Sacramento Sheriff Sued by ACLU for Colluding with ICE to Illegally Transfer Immigrants from County Jail to ICE Custody

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By The Vanguard Staff

SACRAMENTO – The ACLU Tuesday said it has sued Sacramento County Sheriff Scott Jones for unlawfully turning over immigrants to ICE (Immigration and Customs Enforcement), in violation of state laws.

In the lawsuit filed this week, the ACLU Foundation of Northern California and Conrad | Metlitzky | Kane LLP allege that “sheriff’s officials unlawfully transfer(ed) immigrants to ICE after they have completed their county jail sentences, rather than releasing them to their families and communities or following proper notification procedures inside the jail.”

The ACLU charged “these practices violate state law, and that the sheriff—an outspoken opponent of California’s pro-immigrant laws—oversees them as official policy,” and is asking the courts to require the Sacramento County Sheriff to come into compliance with the California Values Act and TRUTH Act.

The lawsuit, filed in Sacramento County Superior Court on behalf of immigrant rights groups NorCal Resist and United Latinos and Sacramento resident Misael Echeveste, claims that the Sheriff has plotted methods to circumvent SB 54, the California Values Act, which limits how and when a person can be transferred to ICE, including notification that local law enforcement will make such a transfer.
Other counties in the state have ended ICE transfers from their jails, including Los Angeles, San Francisco, Santa Clara, Contra Costa, San Joaquin, Santa Cruz and Humboldt.

“The Sacramento Sheriff’s Office is inflicting this illegal practice upon people who are eligible to return to their home and communities under state law. If not for their country of origin, they would not be enduring this cruel double punishment,” said Sean Riordan, Senior Staff Attorney at the ACLU Foundation of Northern California in media interviews.

He added that “This lawsuit shows that California must outlaw all local cooperation with ICE. It’s still too easy for local officials with an anti-immigrant agenda to find ways to exploit the law and harm our communities. It also compounds racial disparities in the policing, immigration, and criminal justice systems, in which Black and Latinx communities are disproportionately targeted for arrest, detention, and deportation.”

And Mark Conrad, partner at Conrad | Melitzky | Kane LLP, noted, “It’s time for the sheriff’s office to honor the intent of these laws and to follow them in its policies and practices. For far too long, the sheriff’s office has been working to undermine the laws that were enacted for the benefit and protection of our immigrant communities.”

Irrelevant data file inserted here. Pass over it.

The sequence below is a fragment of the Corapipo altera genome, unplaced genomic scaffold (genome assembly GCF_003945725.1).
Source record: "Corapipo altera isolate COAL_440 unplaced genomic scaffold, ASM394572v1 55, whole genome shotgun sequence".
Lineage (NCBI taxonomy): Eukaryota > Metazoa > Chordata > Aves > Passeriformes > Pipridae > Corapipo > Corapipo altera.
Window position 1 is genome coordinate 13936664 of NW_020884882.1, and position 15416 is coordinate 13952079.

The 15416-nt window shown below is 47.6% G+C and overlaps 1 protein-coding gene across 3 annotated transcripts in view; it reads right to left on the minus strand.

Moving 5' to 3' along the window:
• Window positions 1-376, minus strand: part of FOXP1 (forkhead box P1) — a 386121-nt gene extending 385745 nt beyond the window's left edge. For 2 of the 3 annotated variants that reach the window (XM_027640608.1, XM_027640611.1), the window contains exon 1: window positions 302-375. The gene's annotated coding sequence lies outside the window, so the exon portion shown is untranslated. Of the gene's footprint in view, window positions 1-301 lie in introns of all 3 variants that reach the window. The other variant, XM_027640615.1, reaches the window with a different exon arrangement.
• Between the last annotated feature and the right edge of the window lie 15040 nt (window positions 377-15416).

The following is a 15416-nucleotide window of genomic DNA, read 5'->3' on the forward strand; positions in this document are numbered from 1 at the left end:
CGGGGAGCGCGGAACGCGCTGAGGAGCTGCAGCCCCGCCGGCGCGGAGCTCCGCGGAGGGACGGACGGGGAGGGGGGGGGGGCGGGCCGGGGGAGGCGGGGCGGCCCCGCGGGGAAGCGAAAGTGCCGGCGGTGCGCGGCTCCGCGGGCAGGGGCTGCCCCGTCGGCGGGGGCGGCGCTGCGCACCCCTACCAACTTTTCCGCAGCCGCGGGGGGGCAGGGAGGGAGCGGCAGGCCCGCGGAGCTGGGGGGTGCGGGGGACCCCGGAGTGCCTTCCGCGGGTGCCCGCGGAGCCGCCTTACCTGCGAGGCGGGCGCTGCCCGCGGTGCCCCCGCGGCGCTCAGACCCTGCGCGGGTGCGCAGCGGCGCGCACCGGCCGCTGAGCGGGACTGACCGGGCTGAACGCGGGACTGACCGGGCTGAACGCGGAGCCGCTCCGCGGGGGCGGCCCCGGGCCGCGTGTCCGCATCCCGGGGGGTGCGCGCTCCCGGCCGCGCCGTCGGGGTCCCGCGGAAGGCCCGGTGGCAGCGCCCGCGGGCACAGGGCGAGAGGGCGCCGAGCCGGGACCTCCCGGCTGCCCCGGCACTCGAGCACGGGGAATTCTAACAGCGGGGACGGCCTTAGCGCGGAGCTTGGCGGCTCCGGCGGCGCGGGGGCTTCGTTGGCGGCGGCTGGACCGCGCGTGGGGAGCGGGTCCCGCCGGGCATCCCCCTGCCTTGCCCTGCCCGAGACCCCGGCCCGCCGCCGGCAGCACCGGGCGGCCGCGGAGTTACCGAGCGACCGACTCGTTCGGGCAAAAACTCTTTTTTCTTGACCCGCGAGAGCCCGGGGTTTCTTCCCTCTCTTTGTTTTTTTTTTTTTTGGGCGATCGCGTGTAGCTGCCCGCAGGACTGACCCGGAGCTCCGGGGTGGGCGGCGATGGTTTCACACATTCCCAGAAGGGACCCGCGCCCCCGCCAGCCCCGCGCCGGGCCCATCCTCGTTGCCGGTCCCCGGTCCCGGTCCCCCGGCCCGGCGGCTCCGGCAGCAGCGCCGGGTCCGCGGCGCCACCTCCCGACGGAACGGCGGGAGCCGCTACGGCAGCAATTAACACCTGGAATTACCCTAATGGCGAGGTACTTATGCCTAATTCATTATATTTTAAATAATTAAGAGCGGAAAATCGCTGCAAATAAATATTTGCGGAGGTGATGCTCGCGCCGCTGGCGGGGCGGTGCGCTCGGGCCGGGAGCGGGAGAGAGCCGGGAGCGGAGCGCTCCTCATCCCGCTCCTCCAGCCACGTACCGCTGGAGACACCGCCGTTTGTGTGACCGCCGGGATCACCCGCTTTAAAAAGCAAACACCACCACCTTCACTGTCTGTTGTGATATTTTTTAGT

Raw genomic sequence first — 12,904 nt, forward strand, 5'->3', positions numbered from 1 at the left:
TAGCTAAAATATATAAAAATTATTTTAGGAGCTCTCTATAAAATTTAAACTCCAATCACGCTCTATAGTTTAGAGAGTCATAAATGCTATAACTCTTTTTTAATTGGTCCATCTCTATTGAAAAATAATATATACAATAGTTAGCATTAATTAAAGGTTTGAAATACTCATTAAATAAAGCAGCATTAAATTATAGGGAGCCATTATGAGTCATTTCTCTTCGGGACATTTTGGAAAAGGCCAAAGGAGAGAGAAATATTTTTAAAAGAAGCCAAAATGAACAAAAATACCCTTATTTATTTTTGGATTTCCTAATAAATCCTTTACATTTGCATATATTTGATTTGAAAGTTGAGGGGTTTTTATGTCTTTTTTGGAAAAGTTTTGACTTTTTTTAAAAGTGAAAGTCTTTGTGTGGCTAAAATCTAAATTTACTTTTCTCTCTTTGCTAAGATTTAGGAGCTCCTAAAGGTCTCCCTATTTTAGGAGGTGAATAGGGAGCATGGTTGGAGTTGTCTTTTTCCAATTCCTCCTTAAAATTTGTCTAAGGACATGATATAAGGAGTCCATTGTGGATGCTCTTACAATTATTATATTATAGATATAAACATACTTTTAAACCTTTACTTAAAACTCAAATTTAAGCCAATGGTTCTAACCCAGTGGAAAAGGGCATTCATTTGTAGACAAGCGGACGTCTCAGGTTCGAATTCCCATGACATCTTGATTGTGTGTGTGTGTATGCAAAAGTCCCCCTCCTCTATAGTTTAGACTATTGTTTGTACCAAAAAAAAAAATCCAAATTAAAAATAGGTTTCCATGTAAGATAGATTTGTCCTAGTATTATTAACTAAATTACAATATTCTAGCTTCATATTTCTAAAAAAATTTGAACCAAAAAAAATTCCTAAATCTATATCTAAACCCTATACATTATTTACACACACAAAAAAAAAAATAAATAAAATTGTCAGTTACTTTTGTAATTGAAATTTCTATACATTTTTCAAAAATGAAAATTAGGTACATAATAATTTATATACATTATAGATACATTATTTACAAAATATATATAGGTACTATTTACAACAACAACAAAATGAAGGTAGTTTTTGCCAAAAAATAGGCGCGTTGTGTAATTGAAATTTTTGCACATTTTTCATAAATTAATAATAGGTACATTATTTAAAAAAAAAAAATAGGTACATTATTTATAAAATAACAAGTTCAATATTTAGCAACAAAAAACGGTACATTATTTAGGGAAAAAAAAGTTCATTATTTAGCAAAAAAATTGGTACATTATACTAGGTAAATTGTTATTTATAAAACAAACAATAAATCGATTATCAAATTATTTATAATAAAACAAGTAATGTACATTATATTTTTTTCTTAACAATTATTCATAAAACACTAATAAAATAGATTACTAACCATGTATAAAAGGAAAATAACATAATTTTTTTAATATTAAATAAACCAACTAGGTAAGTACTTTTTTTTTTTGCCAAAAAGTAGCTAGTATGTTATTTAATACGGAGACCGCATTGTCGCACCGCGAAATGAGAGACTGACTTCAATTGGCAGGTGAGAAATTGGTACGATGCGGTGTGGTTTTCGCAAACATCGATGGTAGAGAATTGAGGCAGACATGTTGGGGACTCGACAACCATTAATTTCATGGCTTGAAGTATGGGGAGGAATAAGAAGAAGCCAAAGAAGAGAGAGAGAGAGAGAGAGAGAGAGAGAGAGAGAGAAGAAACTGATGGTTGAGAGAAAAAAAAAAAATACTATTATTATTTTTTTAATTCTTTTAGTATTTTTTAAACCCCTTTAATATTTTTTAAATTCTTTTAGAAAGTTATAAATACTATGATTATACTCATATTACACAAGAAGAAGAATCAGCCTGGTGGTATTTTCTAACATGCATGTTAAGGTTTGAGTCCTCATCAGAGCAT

“Under SB 54, only a serious criminal conviction grants local law enforcement the legal authority to notify ICE about a person’s upcoming release from jail, or to transfer them to ICE. Documents obtained…show that the sheriff’s office improperly notifies ICE of the impending release of immigrants from one of two county jails, the Rio Consumnes Correctional Center (RCCC), and works to transfer them to ICE custody, even when they lack legal grounds to do so,” said the ACLU.

“Internal documents (also show)…almost immediately after SB 54 went into effect in 2018, the Sacramento Sheriff’s Office strategized ways to evade the law’s limitations on transfers, They developed an illegal notification system reflected in internal documents such as an ‘ICE Log Book,’ which demonstrates that sheriff’s deputies regularly notify ICE of a person’s release date and time, in violation of California law,” said the ACLU.

The lawsuit notes that when the Sheriff believes a transfer to ICE is permitted, “they will transfer a person to ICE inside its gates. But where SB 54 explicitly prohibits this cooperation, sheriff’s officials flout the law by transferring a person to ICE just outside its gates. ICE knows when to wait outside RCCC’s gates to arrest people because sheriff’s officials notify ICE when they expect to release someone whom ICE wants to arrest.”

The complaint charges that Echeveste, 26, was transferred from the RCCC to ICE in 2018, in violation of SB 54, after serving six weeks in jail for a misdemeanor. He has resided in California for 22 years; he was brought to the U.S. from Mexico when he was four years old, said the ACLU.

Echeveste said he was told by sheriff’s deputies he was getting released early. He said they congratulated him and took him to a changing room but handed him a green ICE detainee uniform, instead of street clothes, and laughed when they said they were transferring him to ICE. He was released in six weeks later on bond but is fighting deportation to Mexico where he doesn’t know anyone or have family, said the ACLU.

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